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PLOS ONE  2008 

Social Vulnerability, Frailty and Mortality in Elderly People

DOI: 10.1371/journal.pone.0002232

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Abstract:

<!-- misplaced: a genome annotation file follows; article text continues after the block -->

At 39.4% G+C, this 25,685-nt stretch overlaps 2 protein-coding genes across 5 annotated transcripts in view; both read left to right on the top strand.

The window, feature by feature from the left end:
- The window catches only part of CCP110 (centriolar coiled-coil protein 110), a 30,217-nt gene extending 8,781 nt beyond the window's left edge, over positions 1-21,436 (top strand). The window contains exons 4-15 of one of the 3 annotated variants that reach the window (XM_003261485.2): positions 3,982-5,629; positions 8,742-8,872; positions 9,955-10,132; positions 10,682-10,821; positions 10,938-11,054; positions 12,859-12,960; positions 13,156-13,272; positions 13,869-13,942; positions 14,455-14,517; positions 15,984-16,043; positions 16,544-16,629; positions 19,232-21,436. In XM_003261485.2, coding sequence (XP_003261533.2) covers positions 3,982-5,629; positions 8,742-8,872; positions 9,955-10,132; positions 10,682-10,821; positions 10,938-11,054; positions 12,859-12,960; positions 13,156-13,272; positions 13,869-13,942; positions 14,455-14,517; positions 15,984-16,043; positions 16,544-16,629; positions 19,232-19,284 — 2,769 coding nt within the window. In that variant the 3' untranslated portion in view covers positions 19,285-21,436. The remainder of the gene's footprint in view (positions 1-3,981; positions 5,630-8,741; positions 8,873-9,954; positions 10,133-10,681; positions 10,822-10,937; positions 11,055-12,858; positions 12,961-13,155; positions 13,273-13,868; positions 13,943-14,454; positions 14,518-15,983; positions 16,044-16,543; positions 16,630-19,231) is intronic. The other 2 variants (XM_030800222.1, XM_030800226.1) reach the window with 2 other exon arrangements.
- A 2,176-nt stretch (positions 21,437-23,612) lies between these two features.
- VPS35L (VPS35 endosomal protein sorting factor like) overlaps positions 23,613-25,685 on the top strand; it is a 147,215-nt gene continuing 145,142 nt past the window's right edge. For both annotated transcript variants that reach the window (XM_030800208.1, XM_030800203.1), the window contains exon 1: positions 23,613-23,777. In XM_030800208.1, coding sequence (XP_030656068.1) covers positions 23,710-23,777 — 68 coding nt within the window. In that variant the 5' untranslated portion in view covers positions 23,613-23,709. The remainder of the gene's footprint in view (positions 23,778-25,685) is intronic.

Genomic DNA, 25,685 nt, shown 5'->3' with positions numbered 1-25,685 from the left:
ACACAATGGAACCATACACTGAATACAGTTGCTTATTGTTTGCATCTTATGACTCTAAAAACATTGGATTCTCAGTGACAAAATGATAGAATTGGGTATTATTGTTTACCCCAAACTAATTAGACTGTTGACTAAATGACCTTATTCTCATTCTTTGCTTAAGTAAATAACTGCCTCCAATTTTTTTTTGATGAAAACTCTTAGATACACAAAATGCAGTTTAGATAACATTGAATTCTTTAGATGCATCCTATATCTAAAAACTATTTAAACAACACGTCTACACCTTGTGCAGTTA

Background Social vulnerability is related to the health of elderly people, but its measurement and relationship to frailty are controversial. The aims of the present study were to operationalize social vulnerability according to a deficit accumulation approach, to compare social vulnerability and frailty, and to study social vulnerability in relation to mortality. Methods and Findings This is a secondary analysis of community-dwelling elderly people in two cohort studies, the Canadian Study of Health and Aging (CSHA, 1996/7–2001/2; N = 3707) and the National Population Health Survey (NPHS, 1994–2002; N = 2648). Social vulnerability index measures that used self-reported items (23 in NPHS, 40 in CSHA) were constructed. Each measure ranges from 0 (no vulnerability) to 1 (maximum vulnerability). The primary outcome measure was mortality over five (CHSA) or eight (NPHS) years. Associations with age, sex, and frailty (as measured by an analogously constructed frailty index) were also studied. All individuals had some degree of social vulnerability. Women had higher social vulnerability than men, and vulnerability increased with age. Frailty and social vulnerability were moderately correlated. Adjusting for age, sex, and frailty, each additional social ‘deficit’ was associated with an increased odds of mortality (5 years in CSHA, odds ratio = 1.05, 95% confidence interval: 1.02–1.07; 8 years in the NPHS, odds ratio = 1.08, 95% confidence interval: 1.03–1.14). We identified a meaningful survival gradient across quartiles of social vulnerability, and although women had better survival than men, survival for women with high social vulnerability was equivalent to that of men with low vulnerability. Conclusions Social vulnerability is reproducibly related to individual frailty/fitness, but distinct from it. Greater social vulnerability is associated with mortality in older adults. Further study on the measurement and operationalization of social vulnerability, and of its relationships to other important health outcomes, is warranted.

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